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Ethiopian prime minister comes to the fore amid international calls for detente

Ethiopian Prime Minister Abiy Ahmed has moved to the forefront of the battle against rebels in the Tigré region, according to state media, generating international alarm and calls for an immediate ceasefire.

After a year of war that has killed thousands of people and plunged hundreds of thousands into famine, violence is on the rise and foreign governments ask their citizens to leave the country amid fears that rebels will reach the capital. Addis Ababa.

Prime Minister Abiy, winner of the 2019 Nobel Peace Prize, “is now leading the counteroffensive” and “is offering his leadership from the battlefield since yesterday (Tuesday),” said Fana Broadcasting Corporate.

The situation of Abiy, a former army radio operator who rose to lieutenant-colonel, is unclear. The state press did not release images of him on the front lines and official sources did not respond to requests for details about his mission and whereabouts.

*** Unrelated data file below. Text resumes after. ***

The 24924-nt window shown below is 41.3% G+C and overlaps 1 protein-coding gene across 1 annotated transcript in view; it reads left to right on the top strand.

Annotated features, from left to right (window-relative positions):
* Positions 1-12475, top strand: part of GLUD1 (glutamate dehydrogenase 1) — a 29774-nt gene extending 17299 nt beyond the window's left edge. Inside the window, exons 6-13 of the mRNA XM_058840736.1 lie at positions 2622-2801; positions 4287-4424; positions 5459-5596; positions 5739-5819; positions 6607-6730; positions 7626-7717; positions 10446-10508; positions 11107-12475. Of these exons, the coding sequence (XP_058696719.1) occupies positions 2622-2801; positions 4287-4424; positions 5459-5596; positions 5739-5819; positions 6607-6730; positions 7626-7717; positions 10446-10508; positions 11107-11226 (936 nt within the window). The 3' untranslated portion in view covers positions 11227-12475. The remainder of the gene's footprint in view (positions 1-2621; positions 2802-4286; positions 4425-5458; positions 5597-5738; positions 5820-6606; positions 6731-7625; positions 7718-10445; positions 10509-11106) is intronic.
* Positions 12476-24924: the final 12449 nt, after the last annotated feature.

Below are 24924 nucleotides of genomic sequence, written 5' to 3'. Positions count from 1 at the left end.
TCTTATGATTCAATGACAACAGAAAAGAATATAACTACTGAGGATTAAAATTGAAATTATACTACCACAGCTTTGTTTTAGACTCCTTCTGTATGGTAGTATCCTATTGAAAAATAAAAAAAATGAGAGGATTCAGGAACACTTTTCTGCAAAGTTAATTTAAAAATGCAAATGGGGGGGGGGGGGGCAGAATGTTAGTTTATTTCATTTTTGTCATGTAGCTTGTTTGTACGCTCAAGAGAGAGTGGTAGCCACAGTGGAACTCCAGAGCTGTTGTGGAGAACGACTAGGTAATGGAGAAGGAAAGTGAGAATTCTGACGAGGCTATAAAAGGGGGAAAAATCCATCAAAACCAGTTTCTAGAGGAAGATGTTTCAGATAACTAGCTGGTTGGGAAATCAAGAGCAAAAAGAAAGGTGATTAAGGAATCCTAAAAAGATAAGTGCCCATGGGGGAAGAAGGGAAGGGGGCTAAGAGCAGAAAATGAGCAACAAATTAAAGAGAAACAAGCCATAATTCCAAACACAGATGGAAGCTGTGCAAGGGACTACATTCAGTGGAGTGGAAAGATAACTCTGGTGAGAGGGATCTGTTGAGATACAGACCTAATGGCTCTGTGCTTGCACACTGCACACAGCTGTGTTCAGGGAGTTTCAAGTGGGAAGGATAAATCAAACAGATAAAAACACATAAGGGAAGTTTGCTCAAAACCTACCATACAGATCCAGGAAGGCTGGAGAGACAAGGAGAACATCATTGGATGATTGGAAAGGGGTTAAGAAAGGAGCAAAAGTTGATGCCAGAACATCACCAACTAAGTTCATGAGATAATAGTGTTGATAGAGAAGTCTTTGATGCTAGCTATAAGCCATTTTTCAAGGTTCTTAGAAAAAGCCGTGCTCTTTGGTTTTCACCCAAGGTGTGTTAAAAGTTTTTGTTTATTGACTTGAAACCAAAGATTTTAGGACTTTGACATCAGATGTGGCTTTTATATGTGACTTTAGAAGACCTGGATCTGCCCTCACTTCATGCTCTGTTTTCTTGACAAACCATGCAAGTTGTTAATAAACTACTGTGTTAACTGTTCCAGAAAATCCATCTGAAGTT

In any case, the dissemination of this information generated alarm in the international community, which has been calling for months to appease the conflict in the second most populous country in Africa.

From Colombia, on a visit for the fifth anniversary of the peace treaty, the Secretary General of the United Nations, Antonio Guterres, called for an “immediate and unconditional ceasefire to save the country.”

The United States warned that “there is no military solution” to the war and urged all parties to “refrain from inflammatory and bellicose rhetoric, use restraint, respect human rights, allow humanitarian access and protect civilians, “said the State Department.

The war in Ethiopia broke out in November 2020 when Abiy sent federal troops to the Tigré region to overthrow his authorities from the Tigré People’s Liberation Front (TPLF) in response to alleged attacks on military bases.

Although the government claimed victory weeks later, the rebels launched a counterattack in June to recapture much of Tigré and advance into neighboring Amhara and Afar regions. This week they claimed to be 220 kilometers from Addis Ababa.

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